Wine and Friends

Danby 75 Bottle Wine CoolerOne of my favorite things about wine is its ability to encourage a very communal and sharing atmosphere. Yes, the alcohol in wine can, of course, kick the social aspect of a gathering into high gear, but I’m speaking more about the inclination for wine lovers to want to share their favorite bottles with friends and family.

I have many great bottles in the “cellared” portion of my Danby 75 bottle Wine Cooler and many others that are ready in the near-term, yet I rarely open those bottles on a normal weeknight. People save bottles of wine for special occasions all the time, it’s one of the main things you read about around the holidays in all of those adds for Champagne and nice Napa Cabs or red Bordeaux’s.

Yet I’m speaking more about the people at a particular occasion, not the “occasion,” itself. The reason to open a special bottle is provided by those loved ones that are present, they make the occasion special. I save these bottles that are nice and ready to go for the people that I like and that I know will enjoy them as much as I will enjoy them. A lot of my friends enjoy wine across all levels of interest from finding it an enjoyable quaff, all the way to the obsession that grips me.

I know which varietals and which producers they all enjoy and I purposefully hang onto the ones that I know they’ll like until we meet and “clink” again. The wines then figure to me more as a reminder of the people with whom I enjoy sharing my life and my favorite wine, rather than an experience yet to be enjoyed.

With that in mind, I just had another “people occasion” where I shared a rather nice bottle that I got from the Hess Collection wine club. I meet most Fridays after work with some fellow wine lovers to have a little happy hour tasting session of whatever wines we happen to have on hand. We all usually get a 2 oz tasting pour and just have a nice, mellow social gathering. It’s not a “special occasion,” so to speak, but it’s special to me, since this might be the only time all week that I get to see these characters!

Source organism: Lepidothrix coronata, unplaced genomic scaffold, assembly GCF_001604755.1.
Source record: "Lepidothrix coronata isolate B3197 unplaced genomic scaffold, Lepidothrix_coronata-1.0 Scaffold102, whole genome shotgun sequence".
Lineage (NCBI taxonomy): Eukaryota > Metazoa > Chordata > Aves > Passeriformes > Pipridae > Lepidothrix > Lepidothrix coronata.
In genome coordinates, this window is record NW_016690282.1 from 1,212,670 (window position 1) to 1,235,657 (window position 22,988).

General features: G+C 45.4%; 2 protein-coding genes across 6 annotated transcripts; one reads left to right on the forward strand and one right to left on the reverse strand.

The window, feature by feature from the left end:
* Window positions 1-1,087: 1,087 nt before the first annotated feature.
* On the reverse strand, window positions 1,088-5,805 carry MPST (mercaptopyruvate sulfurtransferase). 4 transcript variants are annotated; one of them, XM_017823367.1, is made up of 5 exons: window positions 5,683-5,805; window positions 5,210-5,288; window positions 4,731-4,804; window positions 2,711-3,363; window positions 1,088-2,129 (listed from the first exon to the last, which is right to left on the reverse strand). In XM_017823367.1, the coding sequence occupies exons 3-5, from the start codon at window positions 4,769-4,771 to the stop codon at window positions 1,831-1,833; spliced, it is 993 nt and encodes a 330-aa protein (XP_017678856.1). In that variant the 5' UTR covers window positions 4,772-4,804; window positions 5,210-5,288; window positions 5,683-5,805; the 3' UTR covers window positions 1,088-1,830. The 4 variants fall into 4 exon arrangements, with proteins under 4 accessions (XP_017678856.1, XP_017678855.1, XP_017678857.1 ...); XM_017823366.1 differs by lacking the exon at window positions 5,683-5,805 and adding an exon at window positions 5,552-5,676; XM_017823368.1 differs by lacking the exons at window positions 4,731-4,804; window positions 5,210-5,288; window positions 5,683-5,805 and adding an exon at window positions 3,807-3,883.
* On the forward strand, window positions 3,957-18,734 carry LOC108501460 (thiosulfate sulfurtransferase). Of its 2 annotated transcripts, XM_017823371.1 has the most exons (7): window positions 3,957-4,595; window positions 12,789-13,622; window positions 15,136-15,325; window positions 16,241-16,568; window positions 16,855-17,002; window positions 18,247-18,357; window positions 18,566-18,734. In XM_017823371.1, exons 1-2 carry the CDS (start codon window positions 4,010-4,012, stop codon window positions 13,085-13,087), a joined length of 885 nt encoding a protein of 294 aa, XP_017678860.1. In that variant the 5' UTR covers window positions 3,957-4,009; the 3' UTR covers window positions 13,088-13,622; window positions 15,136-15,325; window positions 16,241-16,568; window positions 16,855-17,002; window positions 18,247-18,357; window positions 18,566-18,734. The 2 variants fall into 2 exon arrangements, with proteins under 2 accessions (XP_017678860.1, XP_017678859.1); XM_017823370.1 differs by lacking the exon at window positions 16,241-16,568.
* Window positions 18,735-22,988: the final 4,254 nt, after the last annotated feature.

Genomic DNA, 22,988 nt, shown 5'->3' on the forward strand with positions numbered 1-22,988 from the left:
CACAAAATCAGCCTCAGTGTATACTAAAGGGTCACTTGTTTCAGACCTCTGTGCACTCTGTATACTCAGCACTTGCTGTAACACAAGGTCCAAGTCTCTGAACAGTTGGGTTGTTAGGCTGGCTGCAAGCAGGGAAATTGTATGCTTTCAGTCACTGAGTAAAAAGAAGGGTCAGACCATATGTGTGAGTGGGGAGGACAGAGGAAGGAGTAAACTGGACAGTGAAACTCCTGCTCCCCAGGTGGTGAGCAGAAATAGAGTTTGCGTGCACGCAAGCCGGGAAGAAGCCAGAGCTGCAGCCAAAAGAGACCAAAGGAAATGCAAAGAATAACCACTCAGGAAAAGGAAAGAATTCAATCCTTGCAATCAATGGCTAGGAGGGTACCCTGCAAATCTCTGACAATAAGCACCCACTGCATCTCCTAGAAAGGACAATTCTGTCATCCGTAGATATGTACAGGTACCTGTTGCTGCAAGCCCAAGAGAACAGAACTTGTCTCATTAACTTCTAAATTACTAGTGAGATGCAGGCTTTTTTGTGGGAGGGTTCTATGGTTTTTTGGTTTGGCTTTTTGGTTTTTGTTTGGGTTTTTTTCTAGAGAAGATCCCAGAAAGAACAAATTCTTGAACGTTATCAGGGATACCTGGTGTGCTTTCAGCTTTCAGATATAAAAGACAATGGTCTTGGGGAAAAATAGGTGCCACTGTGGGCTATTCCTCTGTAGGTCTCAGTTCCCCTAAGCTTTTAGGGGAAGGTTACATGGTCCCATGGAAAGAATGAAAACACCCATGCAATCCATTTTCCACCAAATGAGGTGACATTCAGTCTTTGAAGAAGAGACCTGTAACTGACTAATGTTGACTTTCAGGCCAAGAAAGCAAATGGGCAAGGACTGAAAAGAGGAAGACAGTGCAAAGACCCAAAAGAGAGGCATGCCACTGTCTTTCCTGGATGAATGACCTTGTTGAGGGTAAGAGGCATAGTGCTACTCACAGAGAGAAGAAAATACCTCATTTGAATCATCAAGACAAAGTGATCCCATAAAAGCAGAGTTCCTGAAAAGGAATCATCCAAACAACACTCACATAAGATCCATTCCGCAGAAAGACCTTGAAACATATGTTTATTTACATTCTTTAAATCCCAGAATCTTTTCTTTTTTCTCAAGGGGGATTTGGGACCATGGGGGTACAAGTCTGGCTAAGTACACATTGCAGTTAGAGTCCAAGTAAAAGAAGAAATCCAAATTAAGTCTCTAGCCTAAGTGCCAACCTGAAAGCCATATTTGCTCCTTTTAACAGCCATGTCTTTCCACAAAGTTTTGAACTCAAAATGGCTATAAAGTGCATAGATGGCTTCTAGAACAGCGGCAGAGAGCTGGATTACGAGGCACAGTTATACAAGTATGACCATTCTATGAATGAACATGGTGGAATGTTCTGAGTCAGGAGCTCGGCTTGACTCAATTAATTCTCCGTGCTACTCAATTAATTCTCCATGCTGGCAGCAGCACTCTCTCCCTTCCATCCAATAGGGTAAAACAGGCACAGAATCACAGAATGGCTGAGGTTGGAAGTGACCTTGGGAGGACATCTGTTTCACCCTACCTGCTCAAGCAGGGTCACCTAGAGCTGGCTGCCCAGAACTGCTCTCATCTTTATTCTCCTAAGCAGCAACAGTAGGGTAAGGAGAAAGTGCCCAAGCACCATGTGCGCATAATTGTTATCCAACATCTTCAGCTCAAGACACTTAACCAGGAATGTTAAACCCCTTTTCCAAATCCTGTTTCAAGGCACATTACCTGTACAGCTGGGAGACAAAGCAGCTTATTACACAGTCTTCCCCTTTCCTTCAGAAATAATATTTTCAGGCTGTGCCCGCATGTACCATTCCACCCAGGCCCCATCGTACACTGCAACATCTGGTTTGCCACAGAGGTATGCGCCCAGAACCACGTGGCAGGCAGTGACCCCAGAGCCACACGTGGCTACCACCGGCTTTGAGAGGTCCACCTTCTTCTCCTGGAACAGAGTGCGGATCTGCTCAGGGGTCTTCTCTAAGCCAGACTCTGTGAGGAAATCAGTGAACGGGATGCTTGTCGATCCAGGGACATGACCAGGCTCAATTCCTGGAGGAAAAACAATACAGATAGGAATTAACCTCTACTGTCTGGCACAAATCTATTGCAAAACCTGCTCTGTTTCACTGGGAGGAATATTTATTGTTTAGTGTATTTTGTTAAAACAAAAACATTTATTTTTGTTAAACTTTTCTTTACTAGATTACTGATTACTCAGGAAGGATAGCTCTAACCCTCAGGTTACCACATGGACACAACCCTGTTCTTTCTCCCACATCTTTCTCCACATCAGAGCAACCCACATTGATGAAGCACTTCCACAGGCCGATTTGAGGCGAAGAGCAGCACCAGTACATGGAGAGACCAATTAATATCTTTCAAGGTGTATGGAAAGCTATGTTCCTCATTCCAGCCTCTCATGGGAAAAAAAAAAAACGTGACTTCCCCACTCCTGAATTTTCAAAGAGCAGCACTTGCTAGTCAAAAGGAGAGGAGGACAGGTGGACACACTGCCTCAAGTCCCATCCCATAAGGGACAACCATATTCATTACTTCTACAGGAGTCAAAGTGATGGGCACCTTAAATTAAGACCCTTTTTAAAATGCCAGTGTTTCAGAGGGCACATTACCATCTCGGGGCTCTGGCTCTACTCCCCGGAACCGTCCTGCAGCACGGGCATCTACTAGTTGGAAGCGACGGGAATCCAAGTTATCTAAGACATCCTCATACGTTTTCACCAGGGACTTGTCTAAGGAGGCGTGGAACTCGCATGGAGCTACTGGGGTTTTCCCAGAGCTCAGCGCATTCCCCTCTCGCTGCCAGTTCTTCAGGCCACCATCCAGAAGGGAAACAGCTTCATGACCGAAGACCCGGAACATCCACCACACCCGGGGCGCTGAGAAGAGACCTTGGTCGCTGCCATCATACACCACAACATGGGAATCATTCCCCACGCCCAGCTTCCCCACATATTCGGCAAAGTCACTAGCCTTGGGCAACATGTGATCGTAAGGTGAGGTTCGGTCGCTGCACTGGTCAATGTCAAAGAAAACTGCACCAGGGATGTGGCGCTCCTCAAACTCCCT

Hess CollectionThis time I had actually saved a bottle from the latest Hess wine club shipment, the 2001 Hess Collection Napa Valley Cabernet Sauvignon. I love Hess’ Cabs and red blends the best, and I knew that this bottle would be a hit for the group. The wine is from a fantastic vintage, albeit, maybe a little too young to open, but what the heck…I have another bottle! An interesting side-note about labeling and appellations. This wine is labeled Napa Valley, yet all the grapes come from their Estate vineyards on Mt. Veeder. I think that they were probably worried that Mt. Veeder might not have the same cachet as Napa Valley on a label, but that’s just a guess. They now label this same wine as Mt. Veeder AVA.

Testarossa VineyardsAnother friend brought a really nice Pinot from Testarossa Vineyards. I tried it after the Cab, unfortunately, but the wine was still fantastic. She brought the 2005 Testarossa Vineyards Bien Nacido Vineyard Elder Series Pinot Noir. ’05 is a great vintage, all around, for Northern California wines and this wine certainly proves that fact. I looked into the whole “Elder Series” labeling and added a bit about that in the Personal Notes section of my review of the wine, if you follow the link above.

All in all, another nice gathering of friends sharing the wines that they love…apparently I’m not the only one that likes to share my wine!

Check out all of the links above for more information and reviews of the wines that I’ve listed.

Etude Back-Vintage Tasting

I had the wonderful opportunity this weekend to taste some back-vintages of Etude Napa Valley Cabernet and Carneros Pinot Noir. Etude is a well-respected new-world producer of many white and reds sourced mainly from their vineyards in Carneros and other parts of the Napa Valley. Some people think that they are best known for their incredible sub-appellation specific Cabernets, however, I think of them more as a great house of Pinot Noir. The winery is housed in the grand old buildings that formerly housed RMS Brandy Distillery.

Etude Winery


Etude was founded about 25 years ago by the New World Pinot Noir luminary, Tony Soter, who still acts as one of head winemakers. The other outstanding winemaker is Jon Priest, another veteran of the California wine industry.

All of the wines available for tasting that I’ve listed below were poured from Jeroboams and decanted in a Riedel Cabernet-Merlot magnum decanter prior to tasting. The amount of time in the decanter really varied, so I can’t really comment on how long they were getting some air.